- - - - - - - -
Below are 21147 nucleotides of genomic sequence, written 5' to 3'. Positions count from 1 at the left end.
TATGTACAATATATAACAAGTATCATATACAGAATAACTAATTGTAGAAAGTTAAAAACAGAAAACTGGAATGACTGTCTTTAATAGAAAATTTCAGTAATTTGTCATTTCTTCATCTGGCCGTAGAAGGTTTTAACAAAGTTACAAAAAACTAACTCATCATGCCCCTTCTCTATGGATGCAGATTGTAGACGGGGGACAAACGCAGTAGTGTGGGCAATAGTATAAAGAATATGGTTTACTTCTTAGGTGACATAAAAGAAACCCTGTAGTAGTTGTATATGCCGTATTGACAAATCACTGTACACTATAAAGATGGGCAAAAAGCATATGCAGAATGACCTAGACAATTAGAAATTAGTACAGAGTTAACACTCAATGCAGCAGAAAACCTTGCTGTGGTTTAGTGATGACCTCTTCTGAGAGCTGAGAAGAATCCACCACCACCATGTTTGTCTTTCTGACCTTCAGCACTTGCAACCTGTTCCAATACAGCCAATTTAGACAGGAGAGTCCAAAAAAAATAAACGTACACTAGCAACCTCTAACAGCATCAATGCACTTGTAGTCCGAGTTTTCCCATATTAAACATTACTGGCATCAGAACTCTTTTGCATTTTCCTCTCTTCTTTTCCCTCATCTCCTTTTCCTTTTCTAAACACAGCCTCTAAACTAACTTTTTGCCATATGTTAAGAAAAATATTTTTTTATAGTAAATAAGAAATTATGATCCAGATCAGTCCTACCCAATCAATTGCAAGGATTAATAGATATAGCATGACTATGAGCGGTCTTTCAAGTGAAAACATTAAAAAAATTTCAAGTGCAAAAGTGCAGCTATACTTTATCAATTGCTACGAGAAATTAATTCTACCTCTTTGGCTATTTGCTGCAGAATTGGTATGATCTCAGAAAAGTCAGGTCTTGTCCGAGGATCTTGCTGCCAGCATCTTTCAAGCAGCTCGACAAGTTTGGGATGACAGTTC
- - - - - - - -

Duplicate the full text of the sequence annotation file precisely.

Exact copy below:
Below are 21147 nucleotides of genomic sequence, written 5' to 3'. Positions count from 1 at the left end.
TATGTACAATATATAACAAGTATCATATACAGAATAACTAATTGTAGAAAGTTAAAAACAGAAAACTGGAATGACTGTCTTTAATAGAAAATTTCAGTAATTTGTCATTTCTTCATCTGGCCGTAGAAGGTTTTAACAAAGTTACAAAAAACTAACTCATCATGCCCCTTCTCTATGGATGCAGATTGTAGACGGGGGACAAACGCAGTAGTGTGGGCAATAGTATAAAGAATATGGTTTACTTCTTAGGTGACATAAAAGAAACCCTGTAGTAGTTGTATATGCCGTATTGACAAATCACTGTACACTATAAAGATGGGCAAAAAGCATATGCAGAATGACCTAGACAATTAGAAATTAGTACAGAGTTAACACTCAATGCAGCAGAAAACCTTGCTGTGGTTTAGTGATGACCTCTTCTGAGAGCTGAGAAGAATCCACCACCACCATGTTTGTCTTTCTGACCTTCAGCACTTGCAACCTGTTCCAATACAGCCAATTTAGACAGGAGAGTCCAAAAAAAATAAACGTACACTAGCAACCTCTAACAGCATCAATGCACTTGTAGTCCGAGTTTTCCCATATTAAACATTACTGGCATCAGAACTCTTTTGCATTTTCCTCTCTTCTTTTCCCTCATCTCCTTTTCCTTTTCTAAACACAGCCTCTAAACTAACTTTTTGCCATATGTTAAGAAAAATATTTTTTTATAGTAAATAAGAAATTATGATCCAGATCAGTCCTACCCAATCAATTGCAAGGATTAATAGATATAGCATGACTATGAGCGGTCTTTCAAGTGAAAACATTAAAAAAATTTCAAGTGCAAAAGTGCAGCTATACTTTATCAATTGCTACGAGAAATTAATTCTACCTCTTTGGCTATTTGCTGCAGAATTGGTATGATCTCAGAAAAGTCAGGTCTTGTCCGAGGATCTTGCTGCCAGCATCTTTCAAGCAGCTCGACAAGTTTGGGATGACAGTTC